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With Our History, Spinning America's Image Isn't Enough

The historian Tacitus explained the secret of the peace that prevailed in the early Roman Empire. Romans used their military might to create a desert, then called it peace.

The Bush administration is now seeking a Pax Americana through nearly unilateral use of military power based on a similar principle: Make a desert and call for a public relations campaign.

Admittedly, this is several stages better than what we did with bombs, artillery, napalm and Agent Orange in Vietnam. As the fictional Capt. Willard in Francis Ford Coppola's "Apocalypse Now" describes it, "We cut 'em in half with a machine gun and give 'em a Band-Aid."

It is both admirable and surreal that President Bush wants us all to do our part at improving the image of Americans abroad. Yet it is symptomatic of our age that he has called upon his longtime adviser Karen Hughes to help produce this extreme makeover.

Image is close to everything now in our domestic politics, business and life in general. So it was perhaps inevitable that our commander-in-chief would extend the power of positive advertising to foreign policy as well. But it strikes me as either myopic or hubristic to ask the nearly 50 percent of American citizens who did not want him to continue his policies as president to participate in this bit of Wag-the-Dog-ism. And how about the two-thirds of Americans who think our military is bogged down in Iraq, and the 60% who think the war is not worth fighting (Washington Post-ABC poll)? And that is with an all-volunteer force that does not force most families to worry about their children being drafted into the war, and with most Americans being in cloud-cuckooland about the catastrophic state of our economy, our consumer debt, our balance of trade deficit, and the precarious weakness of our dollar.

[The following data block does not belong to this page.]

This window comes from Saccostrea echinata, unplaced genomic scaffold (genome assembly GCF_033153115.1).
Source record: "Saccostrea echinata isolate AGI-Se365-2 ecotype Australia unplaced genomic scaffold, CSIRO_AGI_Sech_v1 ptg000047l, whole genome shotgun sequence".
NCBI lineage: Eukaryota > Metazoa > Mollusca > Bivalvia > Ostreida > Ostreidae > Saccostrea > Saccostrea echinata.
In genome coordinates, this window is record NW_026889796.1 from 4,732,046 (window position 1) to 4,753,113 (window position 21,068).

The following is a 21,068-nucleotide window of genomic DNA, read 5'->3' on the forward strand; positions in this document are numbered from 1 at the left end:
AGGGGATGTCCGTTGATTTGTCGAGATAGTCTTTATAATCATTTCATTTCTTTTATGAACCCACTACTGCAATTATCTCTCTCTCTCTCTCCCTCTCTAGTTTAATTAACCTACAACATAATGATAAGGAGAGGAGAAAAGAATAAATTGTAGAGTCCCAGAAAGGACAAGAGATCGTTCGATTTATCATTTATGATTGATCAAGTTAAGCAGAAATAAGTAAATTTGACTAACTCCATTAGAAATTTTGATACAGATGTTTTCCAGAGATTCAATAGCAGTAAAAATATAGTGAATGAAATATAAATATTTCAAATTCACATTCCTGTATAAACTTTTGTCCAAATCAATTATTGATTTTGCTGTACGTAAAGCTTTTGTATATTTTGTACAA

It is my experience living and traveling abroad extensively for more than 30 years that foreigners are less concerned about our image than they are about our essence and the actions our government takes, often in concert with our international corporate interests. They know the kind of beauty that the president is aiming for is only skin deep.

The president's gambit is, however, consistent with the value our culture places on seeming rather than being. Let's start with something trivial: television. The craze for makeover shows is but one symptom of our addiction to unreality. Have you ever wondered what the lives of the common people who appear on "Queer Eye for the Straight Guy" will look like when, to use Captain Willard's metaphor, the temporary Band-Aid of high-end products and consumer goods falls off? How many of these just plain folks can afford to return, on their own dollars, to the chic styling salons, accessory boutiques, designer clothiers and gourmet food stores that made them over?